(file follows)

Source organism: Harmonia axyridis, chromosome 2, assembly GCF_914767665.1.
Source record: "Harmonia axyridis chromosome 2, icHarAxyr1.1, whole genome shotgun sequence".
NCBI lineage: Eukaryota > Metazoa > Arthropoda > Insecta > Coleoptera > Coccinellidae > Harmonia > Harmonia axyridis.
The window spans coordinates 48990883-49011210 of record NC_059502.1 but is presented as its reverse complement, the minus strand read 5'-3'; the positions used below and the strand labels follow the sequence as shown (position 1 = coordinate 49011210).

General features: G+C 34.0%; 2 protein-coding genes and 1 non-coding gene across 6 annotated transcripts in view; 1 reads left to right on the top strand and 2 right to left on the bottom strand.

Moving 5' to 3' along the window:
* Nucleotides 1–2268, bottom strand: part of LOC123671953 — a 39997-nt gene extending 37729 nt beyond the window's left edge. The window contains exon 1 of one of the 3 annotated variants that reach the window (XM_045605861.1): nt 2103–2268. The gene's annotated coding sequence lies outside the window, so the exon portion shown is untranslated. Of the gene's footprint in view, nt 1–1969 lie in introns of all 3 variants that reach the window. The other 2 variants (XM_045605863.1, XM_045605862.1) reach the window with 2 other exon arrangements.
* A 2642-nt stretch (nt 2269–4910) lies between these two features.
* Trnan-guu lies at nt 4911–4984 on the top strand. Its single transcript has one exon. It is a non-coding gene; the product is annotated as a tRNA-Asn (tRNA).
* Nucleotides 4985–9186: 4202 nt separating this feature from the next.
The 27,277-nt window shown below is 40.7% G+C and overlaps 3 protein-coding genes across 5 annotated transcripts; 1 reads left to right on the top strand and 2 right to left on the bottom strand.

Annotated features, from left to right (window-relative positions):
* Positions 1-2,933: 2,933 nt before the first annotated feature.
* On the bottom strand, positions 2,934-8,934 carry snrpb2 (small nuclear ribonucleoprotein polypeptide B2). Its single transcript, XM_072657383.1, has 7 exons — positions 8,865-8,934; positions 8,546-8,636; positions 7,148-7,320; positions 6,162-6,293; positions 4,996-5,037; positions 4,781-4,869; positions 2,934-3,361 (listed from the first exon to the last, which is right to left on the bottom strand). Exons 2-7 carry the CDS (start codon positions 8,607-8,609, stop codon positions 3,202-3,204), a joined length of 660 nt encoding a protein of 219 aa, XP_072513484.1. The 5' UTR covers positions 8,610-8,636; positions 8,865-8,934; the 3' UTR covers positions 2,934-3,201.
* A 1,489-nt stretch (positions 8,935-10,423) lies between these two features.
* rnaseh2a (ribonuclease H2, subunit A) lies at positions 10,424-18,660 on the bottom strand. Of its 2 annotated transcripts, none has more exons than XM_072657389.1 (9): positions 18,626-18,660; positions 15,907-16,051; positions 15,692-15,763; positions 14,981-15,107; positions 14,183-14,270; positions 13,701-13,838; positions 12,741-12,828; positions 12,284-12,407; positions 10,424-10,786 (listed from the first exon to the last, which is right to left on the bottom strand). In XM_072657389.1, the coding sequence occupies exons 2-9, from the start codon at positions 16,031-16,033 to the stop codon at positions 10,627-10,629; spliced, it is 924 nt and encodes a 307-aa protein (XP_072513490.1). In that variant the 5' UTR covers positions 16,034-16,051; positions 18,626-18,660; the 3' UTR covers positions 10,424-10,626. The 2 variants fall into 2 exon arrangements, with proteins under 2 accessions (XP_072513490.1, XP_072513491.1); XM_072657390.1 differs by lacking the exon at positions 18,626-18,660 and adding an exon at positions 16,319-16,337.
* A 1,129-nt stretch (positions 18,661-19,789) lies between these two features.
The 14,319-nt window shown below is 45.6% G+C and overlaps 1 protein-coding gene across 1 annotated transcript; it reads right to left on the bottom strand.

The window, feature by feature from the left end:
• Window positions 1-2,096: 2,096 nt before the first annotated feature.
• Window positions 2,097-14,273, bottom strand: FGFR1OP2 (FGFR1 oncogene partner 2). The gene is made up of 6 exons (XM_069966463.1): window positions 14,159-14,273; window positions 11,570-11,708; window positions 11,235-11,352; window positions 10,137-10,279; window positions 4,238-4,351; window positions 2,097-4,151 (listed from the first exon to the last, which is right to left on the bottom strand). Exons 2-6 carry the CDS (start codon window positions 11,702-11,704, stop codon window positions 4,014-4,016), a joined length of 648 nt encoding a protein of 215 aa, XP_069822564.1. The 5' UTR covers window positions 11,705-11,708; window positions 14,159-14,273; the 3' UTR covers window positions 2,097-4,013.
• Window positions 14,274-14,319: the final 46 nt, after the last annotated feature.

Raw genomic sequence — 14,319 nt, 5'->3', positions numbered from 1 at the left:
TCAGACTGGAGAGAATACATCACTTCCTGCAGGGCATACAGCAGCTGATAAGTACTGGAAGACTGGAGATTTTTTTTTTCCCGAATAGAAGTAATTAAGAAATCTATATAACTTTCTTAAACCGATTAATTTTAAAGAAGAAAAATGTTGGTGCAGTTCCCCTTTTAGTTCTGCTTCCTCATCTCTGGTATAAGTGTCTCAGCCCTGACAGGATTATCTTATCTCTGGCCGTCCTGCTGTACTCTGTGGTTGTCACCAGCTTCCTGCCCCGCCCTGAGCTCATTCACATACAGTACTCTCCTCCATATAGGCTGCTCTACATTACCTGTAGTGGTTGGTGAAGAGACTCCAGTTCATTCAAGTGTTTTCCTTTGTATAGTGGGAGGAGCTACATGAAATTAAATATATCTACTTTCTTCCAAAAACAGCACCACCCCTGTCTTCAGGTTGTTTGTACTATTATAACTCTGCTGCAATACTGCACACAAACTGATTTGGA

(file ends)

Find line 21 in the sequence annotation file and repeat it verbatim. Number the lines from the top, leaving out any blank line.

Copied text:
• Window positions 2,097-14,273, bottom strand: FGFR1OP2 (FGFR1 oncogene partner 2). The gene is made up of 6 exons (XM_069966463.1): window positions 14,159-14,273; window positions 11,570-11,708; window positions 11,235-11,352; window positions 10,137-10,279; window positions 4,238-4,351; window positions 2,097-4,151 (listed from the first exon to the last, which is right to left on the bottom strand). Exons 2-6 carry the CDS (start codon window positions 11,702-11,704, stop codon window positions 4,014-4,016), a joined length of 648 nt encoding a protein of 215 aa, XP_069822564.1. The 5' UTR covers window positions 11,705-11,708; window positions 14,159-14,273; the 3' UTR covers window positions 2,097-4,013.